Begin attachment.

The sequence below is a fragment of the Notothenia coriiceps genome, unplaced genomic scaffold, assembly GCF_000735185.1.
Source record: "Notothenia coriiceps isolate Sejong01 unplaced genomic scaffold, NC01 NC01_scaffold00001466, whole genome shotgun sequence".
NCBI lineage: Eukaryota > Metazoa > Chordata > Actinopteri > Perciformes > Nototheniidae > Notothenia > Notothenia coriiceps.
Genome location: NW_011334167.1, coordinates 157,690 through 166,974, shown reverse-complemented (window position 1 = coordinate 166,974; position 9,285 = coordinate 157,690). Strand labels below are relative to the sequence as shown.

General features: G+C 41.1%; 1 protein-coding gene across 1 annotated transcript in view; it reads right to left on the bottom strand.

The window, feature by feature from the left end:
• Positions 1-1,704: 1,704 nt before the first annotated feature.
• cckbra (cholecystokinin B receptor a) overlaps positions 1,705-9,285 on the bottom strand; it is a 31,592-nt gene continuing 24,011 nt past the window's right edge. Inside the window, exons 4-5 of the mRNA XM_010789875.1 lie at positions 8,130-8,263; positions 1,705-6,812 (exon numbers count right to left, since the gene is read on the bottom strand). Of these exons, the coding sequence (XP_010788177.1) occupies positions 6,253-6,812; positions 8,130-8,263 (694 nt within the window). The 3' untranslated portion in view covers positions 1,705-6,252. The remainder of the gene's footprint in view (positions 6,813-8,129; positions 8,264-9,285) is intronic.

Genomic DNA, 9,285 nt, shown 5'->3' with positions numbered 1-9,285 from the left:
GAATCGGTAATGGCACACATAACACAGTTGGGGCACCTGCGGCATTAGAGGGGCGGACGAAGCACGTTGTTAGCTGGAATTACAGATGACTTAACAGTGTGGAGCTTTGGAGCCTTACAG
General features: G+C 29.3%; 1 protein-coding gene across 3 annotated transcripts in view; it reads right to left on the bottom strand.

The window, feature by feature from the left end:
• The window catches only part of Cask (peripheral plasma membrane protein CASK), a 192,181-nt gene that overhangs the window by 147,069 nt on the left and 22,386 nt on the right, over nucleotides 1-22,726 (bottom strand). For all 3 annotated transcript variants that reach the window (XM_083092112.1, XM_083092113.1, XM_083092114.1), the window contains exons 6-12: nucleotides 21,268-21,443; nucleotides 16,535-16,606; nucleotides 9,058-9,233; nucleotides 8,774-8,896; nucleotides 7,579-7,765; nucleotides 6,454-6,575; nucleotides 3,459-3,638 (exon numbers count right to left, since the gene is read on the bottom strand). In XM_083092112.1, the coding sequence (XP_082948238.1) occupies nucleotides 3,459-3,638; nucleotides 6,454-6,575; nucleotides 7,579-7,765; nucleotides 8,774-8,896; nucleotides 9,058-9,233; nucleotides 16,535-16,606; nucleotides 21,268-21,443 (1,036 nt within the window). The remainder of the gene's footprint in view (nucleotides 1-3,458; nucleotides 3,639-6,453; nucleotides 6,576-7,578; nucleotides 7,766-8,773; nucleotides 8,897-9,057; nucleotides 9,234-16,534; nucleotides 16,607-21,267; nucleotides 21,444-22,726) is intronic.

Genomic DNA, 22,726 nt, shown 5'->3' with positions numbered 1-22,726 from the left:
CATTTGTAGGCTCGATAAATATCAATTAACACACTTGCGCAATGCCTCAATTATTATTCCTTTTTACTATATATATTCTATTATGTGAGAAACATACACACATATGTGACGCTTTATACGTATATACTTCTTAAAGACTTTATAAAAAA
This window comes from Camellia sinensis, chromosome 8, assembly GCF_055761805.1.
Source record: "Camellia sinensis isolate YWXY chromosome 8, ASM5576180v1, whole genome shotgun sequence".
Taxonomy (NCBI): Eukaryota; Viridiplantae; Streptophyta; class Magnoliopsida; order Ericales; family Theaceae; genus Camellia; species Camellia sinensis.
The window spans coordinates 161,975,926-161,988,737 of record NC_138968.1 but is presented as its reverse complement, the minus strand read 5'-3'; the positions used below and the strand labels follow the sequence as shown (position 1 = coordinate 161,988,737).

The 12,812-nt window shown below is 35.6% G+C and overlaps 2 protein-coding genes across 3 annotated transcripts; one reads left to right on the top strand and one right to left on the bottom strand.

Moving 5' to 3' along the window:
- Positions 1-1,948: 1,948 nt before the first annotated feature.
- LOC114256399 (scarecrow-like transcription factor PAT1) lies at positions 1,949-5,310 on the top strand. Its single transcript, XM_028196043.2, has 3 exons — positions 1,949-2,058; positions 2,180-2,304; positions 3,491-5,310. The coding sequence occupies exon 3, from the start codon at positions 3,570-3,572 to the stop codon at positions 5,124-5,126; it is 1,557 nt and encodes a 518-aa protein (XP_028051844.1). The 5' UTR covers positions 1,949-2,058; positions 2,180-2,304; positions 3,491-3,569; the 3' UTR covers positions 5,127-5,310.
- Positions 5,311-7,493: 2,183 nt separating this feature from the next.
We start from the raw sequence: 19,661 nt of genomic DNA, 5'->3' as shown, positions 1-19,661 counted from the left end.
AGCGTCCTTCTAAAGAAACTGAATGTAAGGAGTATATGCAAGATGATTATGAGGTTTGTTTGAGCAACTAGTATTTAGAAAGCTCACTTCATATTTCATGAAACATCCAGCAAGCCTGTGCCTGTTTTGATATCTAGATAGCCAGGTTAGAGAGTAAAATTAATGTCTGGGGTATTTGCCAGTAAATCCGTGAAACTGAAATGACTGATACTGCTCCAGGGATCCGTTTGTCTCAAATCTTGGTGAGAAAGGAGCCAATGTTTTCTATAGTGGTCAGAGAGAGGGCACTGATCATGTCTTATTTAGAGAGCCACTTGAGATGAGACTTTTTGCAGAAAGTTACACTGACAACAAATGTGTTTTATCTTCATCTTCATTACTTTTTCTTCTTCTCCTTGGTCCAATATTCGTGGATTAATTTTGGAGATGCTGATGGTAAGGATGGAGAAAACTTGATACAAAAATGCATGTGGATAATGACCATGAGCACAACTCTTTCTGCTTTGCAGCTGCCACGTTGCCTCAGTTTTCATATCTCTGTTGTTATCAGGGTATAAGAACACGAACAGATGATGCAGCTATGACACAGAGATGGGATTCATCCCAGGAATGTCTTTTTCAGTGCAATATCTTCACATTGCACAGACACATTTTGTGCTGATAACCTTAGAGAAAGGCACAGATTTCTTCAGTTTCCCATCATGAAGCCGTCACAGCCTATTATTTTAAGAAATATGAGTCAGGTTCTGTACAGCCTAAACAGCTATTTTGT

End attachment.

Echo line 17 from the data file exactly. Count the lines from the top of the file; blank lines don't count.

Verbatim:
Source record: "Camellia sinensis isolate YWXY chromosome 8, ASM5576180v1, whole genome shotgun sequence".